A beginning is the time for taking the most delicate care that the balances are correct. This every sister of the Bene Gesserit knows. To begin your study of the life of Muad’Dib, then, take care that you first place him in his time: born in the 57th year of the Padishah Emperor, Shaddam IV. And take the most special care that you locate Muad’Dib in his place: the planet Arrakis. Do not be deceived by the fact that he was born on Caladan and lived his first fifteen years there. Arrakis, the planet known as Dune, is forever his place.
— Frank Herbert, Dune
I began this blog slightly more than six years ago, O Dearly Beloved, for a vague and inchoate set of reasons I have outlined elsewhere and will not trouble you again with here. Over that span I have published 428 posts, excluding this one, and penned but binned or shelved almost a hundred more. Altogether I have sacrificed tens (if not hundreds) of thousands of innocent words to the monstrous appetite of my towering need to be heard. The range of material I have addressed here has been broad, too. So broad, one might legitimately question whether there is indeed either rhyme or reason to my writings. I have written lengthy treatises on the history and evolution of my industry, impassioned defenses of investment banker pay, excoriating jeremiads against villians great and small, diffident explorations of the roots of the financial crisis, self-indulgent ruminations on education, art, and philosophy, and ephemera and trifles too numerous and gossamer to mention. I have even written a movie review.
In almost all of these instances, my writing has been in reaction to current events, the behavior of financial actors, or the punditry and journalism produced by myriad others covering finance and various cognate and non-cognate fields. More often than not I write to correct, adjust, or amplify the words of others. A few of these efforts have evolved into online conversations, but most of them remain simply my own commentary and opinions. This is consistent with my original intent to model these pages as my very own Letters to the Editor section, wherein I could publish my opinions on current affairs without the tiresome blockage or interference of editors and other less-than-sympathetic characters.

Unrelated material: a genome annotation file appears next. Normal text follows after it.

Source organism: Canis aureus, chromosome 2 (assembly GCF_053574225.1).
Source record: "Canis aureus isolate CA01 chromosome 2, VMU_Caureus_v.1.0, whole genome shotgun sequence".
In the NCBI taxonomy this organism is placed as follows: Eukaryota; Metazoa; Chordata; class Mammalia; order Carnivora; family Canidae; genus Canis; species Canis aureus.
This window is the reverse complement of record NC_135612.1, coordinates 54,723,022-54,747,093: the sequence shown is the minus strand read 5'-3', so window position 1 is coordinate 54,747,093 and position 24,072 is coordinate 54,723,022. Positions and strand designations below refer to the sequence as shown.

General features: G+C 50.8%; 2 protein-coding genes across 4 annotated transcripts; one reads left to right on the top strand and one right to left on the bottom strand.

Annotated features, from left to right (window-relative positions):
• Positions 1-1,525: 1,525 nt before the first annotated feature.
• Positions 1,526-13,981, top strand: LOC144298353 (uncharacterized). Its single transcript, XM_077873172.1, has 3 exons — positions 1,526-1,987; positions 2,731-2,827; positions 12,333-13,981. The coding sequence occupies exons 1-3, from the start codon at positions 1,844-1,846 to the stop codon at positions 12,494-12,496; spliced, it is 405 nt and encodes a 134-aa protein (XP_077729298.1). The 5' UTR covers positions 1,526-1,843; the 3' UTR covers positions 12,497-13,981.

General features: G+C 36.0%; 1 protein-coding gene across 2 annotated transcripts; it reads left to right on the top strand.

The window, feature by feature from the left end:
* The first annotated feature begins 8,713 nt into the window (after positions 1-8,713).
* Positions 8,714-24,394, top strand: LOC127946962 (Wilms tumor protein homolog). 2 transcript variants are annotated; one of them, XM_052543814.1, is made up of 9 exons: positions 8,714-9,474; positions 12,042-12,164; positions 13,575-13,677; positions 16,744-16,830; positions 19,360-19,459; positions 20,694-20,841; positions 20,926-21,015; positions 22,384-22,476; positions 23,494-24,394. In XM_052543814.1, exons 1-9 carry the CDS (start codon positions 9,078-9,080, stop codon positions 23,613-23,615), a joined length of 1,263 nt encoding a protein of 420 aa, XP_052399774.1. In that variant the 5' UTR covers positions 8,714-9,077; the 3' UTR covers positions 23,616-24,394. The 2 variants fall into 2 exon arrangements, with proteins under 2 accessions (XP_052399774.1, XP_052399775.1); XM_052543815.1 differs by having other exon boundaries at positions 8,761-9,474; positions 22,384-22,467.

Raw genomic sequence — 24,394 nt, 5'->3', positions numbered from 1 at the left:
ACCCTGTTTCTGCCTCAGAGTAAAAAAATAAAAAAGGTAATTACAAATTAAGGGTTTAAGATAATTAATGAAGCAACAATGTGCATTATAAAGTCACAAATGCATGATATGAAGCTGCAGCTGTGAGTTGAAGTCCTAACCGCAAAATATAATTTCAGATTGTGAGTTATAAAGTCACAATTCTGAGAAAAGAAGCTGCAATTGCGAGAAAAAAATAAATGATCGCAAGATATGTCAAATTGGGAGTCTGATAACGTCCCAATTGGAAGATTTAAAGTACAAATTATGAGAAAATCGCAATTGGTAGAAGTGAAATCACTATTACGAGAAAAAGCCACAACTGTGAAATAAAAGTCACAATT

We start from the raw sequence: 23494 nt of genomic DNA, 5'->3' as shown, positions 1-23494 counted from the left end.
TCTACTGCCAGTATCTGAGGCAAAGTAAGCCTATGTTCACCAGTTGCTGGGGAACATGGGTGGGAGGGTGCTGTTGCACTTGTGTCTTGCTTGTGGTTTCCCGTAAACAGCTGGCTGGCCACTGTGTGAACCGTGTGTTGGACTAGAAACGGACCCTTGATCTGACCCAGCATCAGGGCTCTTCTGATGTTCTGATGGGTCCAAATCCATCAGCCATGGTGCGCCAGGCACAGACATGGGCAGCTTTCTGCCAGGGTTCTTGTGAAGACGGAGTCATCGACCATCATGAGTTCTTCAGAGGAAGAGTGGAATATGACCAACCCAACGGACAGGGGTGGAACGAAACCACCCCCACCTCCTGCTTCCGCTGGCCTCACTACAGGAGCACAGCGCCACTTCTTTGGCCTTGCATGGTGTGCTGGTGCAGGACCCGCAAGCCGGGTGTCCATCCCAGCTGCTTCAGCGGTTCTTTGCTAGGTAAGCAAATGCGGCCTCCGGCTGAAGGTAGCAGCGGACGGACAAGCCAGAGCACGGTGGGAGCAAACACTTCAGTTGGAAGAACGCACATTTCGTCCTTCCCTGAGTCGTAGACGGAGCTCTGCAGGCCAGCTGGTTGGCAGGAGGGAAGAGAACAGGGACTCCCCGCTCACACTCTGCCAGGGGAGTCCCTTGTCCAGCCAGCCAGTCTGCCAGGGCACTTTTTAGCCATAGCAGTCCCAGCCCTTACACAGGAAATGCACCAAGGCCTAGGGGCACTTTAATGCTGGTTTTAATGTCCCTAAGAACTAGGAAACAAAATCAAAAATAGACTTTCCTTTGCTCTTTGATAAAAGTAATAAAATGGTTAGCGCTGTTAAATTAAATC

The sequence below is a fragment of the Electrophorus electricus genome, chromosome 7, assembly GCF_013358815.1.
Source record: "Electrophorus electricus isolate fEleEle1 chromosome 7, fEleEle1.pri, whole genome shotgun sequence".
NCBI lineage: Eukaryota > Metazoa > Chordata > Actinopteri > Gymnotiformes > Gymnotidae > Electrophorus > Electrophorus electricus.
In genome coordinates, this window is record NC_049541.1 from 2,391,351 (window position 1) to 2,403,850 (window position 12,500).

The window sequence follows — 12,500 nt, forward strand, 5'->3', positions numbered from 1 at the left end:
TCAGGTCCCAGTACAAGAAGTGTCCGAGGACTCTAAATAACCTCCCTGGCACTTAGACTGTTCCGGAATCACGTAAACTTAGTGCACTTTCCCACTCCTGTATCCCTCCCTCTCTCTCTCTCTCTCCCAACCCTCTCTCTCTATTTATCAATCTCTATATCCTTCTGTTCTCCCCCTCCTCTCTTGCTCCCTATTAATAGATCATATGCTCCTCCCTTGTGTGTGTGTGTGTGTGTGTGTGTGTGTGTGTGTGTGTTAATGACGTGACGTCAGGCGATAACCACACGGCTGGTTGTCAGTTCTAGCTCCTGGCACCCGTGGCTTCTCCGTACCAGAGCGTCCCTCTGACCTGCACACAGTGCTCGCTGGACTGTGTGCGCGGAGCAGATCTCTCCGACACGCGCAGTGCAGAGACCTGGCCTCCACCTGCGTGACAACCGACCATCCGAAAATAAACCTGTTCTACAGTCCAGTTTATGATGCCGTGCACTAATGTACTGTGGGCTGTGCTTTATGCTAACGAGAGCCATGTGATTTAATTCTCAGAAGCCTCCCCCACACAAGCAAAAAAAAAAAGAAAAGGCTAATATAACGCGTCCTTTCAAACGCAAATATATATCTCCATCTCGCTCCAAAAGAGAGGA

But while I have achieved some small measure of success in this way, I would be dishonest if I did not reveal that I have become increasingly disenchanted with this situation. Part of this may be due to the siphoning off of my day-to-day outrage and commentary into my Twitter stream, which I find more than adequate to puncture or correct most of the petty inaccuracies and foibles I encounter. Part of this, for sure, is due to fatigue. After six years and hundreds of thousands of words on various topics, I find it hard to say anything new and tiresome to beat back a bad argument or sloppy facts with the same reasoning I have elaborated many times before. While it is certain I have changed my mind on many topics and my opinions in many areas have evolved, when it comes to the bulk of what I have written, I remain satisfied that I have written—if not the last word—at least very close to my last word on the topic. But as I am sure you can imagine, simply linking to prior published posts in reaction to new events and new opinions would be both bad blogging practice and stultifyingly boring.
So I am considering what, if anything, to do next. I modestly think there is a lot of good, interesting, and informative material hidden in the bowels of these pages, much of which I wrote before more than 13 people and their dogs became regular readers. I flatter myself that this material, properly edited, might actually generate some interest among a broader audience. But the blog format is a lousy method to present it, especially to a novice reader, since blogsites create online files which look more like unordered lecture notes than coherent arguments. Should I try to compile some edited subset of these writings into a book? The idea is intriguing, but I am conscious of both the extensive effort that would require on my part—who, sadly, still needs to satisfy the demands of my day job—and the ever-dimming prospects of book reading and book publishing in general.
I have come to no conclusions yet, and this navel gazing of mine may come to a screeching halt with the first outrageous idiocy I encounter on the internet which absolutely demands a double-barreled TED takedown. But I thought it only fair to let you, Dear Readers, many of whom have followed me for years with little to show for your patience, know what I am thinking.
Blogs, like many things, have a natural lifespan. I am trying to determine whether the next stage for this one is the morgue or a chrysalis.
I will keep you informed.
Possibly related reading:
A Heartbreaking Work of Staggering Hubris (April 15, 2009)
© 2013 The Epicurean Dealmaker. All rights reserved.